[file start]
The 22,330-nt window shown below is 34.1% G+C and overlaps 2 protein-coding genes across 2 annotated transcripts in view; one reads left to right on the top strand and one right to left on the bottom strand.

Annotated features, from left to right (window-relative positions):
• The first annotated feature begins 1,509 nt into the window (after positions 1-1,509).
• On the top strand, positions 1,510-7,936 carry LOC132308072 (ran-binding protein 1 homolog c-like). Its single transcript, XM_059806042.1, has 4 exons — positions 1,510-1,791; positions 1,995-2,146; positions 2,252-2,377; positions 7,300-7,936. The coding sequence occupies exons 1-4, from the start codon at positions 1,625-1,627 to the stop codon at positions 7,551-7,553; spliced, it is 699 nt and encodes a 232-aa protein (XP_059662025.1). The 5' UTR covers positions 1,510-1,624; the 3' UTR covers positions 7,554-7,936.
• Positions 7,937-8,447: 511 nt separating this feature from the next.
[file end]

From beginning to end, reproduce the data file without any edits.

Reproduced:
The 22,330-nt window shown below is 34.1% G+C and overlaps 2 protein-coding genes across 2 annotated transcripts in view; one reads left to right on the top strand and one right to left on the bottom strand.

Annotated features, from left to right (window-relative positions):
• The first annotated feature begins 1,509 nt into the window (after positions 1-1,509).
• On the top strand, positions 1,510-7,936 carry LOC132308072 (ran-binding protein 1 homolog c-like). Its single transcript, XM_059806042.1, has 4 exons — positions 1,510-1,791; positions 1,995-2,146; positions 2,252-2,377; positions 7,300-7,936. The coding sequence occupies exons 1-4, from the start codon at positions 1,625-1,627 to the stop codon at positions 7,551-7,553; spliced, it is 699 nt and encodes a 232-aa protein (XP_059662025.1). The 5' UTR covers positions 1,510-1,624; the 3' UTR covers positions 7,554-7,936.
• Positions 7,937-8,447: 511 nt separating this feature from the next.